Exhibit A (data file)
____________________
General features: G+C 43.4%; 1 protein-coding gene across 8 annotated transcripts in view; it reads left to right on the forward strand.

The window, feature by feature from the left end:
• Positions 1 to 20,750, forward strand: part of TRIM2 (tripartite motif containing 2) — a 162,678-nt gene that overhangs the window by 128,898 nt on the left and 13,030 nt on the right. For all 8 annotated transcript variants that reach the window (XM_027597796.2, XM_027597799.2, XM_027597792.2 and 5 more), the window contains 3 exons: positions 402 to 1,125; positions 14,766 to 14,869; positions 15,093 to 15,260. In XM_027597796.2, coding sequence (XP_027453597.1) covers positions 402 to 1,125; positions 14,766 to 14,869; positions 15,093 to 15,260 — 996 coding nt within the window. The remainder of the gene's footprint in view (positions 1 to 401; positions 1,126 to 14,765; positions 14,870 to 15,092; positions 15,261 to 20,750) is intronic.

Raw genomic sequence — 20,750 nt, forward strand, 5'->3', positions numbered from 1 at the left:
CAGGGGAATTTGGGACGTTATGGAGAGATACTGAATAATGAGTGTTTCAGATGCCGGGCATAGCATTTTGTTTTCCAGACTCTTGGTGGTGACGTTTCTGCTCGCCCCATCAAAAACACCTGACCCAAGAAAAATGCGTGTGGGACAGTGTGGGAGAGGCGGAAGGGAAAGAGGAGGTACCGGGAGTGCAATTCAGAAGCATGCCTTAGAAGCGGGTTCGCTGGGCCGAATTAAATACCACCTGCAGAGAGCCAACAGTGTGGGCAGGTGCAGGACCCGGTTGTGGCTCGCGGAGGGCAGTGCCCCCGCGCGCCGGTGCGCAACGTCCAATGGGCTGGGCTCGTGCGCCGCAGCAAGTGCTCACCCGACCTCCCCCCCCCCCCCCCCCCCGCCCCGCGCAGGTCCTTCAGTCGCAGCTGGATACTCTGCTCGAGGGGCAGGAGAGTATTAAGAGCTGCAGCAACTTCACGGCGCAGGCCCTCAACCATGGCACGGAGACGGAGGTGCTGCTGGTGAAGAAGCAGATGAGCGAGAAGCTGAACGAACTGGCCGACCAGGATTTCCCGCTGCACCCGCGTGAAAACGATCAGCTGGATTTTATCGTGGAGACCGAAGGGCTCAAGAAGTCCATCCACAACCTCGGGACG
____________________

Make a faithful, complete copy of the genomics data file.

General features: G+C 43.4%; 1 protein-coding gene across 8 annotated transcripts in view; it reads left to right on the forward strand.

The window, feature by feature from the left end:
• Positions 1 to 20,750, forward strand: part of TRIM2 (tripartite motif containing 2) — a 162,678-nt gene that overhangs the window by 128,898 nt on the left and 13,030 nt on the right. For all 8 annotated transcript variants that reach the window (XM_027597796.2, XM_027597799.2, XM_027597792.2 and 5 more), the window contains 3 exons: positions 402 to 1,125; positions 14,766 to 14,869; positions 15,093 to 15,260. In XM_027597796.2, coding sequence (XP_027453597.1) covers positions 402 to 1,125; positions 14,766 to 14,869; positions 15,093 to 15,260 — 996 coding nt within the window. The remainder of the gene's footprint in view (positions 1 to 401; positions 1,126 to 14,765; positions 14,870 to 15,092; positions 15,261 to 20,750) is intronic.

Raw genomic sequence — 20,750 nt, forward strand, 5'->3', positions numbered from 1 at the left:
CAGGGGAATTTGGGACGTTATGGAGAGATACTGAATAATGAGTGTTTCAGATGCCGGGCATAGCATTTTGTTTTCCAGACTCTTGGTGGTGACGTTTCTGCTCGCCCCATCAAAAACACCTGACCCAAGAAAAATGCGTGTGGGACAGTGTGGGAGAGGCGGAAGGGAAAGAGGAGGTACCGGGAGTGCAATTCAGAAGCATGCCTTAGAAGCGGGTTCGCTGGGCCGAATTAAATACCACCTGCAGAGAGCCAACAGTGTGGGCAGGTGCAGGACCCGGTTGTGGCTCGCGGAGGGCAGTGCCCCCGCGCGCCGGTGCGCAACGTCCAATGGGCTGGGCTCGTGCGCCGCAGCAAGTGCTCACCCGACCTCCCCCCCCCCCCCCCCCCCGCCCCGCGCAGGTCCTTCAGTCGCAGCTGGATACTCTGCTCGAGGGGCAGGAGAGTATTAAGAGCTGCAGCAACTTCACGGCGCAGGCCCTCAACCATGGCACGGAGACGGAGGTGCTGCTGGTGAAGAAGCAGATGAGCGAGAAGCTGAACGAACTGGCCGACCAGGATTTCCCGCTGCACCCGCGTGAAAACGATCAGCTGGATTTTATCGTGGAGACCGAAGGGCTCAAGAAGTCCATCCACAACCTCGGGACG